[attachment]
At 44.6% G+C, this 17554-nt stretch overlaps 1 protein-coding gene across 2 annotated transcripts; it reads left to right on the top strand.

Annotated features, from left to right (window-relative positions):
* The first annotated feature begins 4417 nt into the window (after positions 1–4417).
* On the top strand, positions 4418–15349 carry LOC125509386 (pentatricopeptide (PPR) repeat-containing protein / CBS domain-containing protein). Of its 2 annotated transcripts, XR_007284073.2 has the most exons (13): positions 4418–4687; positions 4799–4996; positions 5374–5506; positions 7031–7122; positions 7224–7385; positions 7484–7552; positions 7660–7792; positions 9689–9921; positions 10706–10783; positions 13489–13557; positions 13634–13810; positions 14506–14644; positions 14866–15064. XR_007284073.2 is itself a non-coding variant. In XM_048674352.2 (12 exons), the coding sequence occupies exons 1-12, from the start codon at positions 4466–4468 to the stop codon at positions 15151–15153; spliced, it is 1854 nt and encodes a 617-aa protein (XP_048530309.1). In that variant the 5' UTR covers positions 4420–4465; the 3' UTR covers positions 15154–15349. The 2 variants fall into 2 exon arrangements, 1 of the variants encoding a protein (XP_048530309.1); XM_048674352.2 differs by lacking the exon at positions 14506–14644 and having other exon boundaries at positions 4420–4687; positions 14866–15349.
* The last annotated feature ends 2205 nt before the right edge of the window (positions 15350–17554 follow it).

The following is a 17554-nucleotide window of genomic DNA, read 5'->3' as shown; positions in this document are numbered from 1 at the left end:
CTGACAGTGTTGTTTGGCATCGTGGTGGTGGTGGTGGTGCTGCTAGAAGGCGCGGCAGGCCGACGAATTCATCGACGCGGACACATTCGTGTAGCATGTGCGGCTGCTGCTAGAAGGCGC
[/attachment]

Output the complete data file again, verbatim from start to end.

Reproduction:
At 44.6% G+C, this 17554-nt stretch overlaps 1 protein-coding gene across 2 annotated transcripts; it reads left to right on the top strand.

Annotated features, from left to right (window-relative positions):
* The first annotated feature begins 4417 nt into the window (after positions 1–4417).
* On the top strand, positions 4418–15349 carry LOC125509386 (pentatricopeptide (PPR) repeat-containing protein / CBS domain-containing protein). Of its 2 annotated transcripts, XR_007284073.2 has the most exons (13): positions 4418–4687; positions 4799–4996; positions 5374–5506; positions 7031–7122; positions 7224–7385; positions 7484–7552; positions 7660–7792; positions 9689–9921; positions 10706–10783; positions 13489–13557; positions 13634–13810; positions 14506–14644; positions 14866–15064. XR_007284073.2 is itself a non-coding variant. In XM_048674352.2 (12 exons), the coding sequence occupies exons 1-12, from the start codon at positions 4466–4468 to the stop codon at positions 15151–15153; spliced, it is 1854 nt and encodes a 617-aa protein (XP_048530309.1). In that variant the 5' UTR covers positions 4420–4465; the 3' UTR covers positions 15154–15349. The 2 variants fall into 2 exon arrangements, 1 of the variants encoding a protein (XP_048530309.1); XM_048674352.2 differs by lacking the exon at positions 14506–14644 and having other exon boundaries at positions 4420–4687; positions 14866–15349.
* The last annotated feature ends 2205 nt before the right edge of the window (positions 15350–17554 follow it).

The following is a 17554-nucleotide window of genomic DNA, read 5'->3' as shown; positions in this document are numbered from 1 at the left end:
CTGACAGTGTTGTTTGGCATCGTGGTGGTGGTGGTGGTGCTGCTAGAAGGCGCGGCAGGCCGACGAATTCATCGACGCGGACACATTCGTGTAGCATGTGCGGCTGCTGCTAGAAGGCGC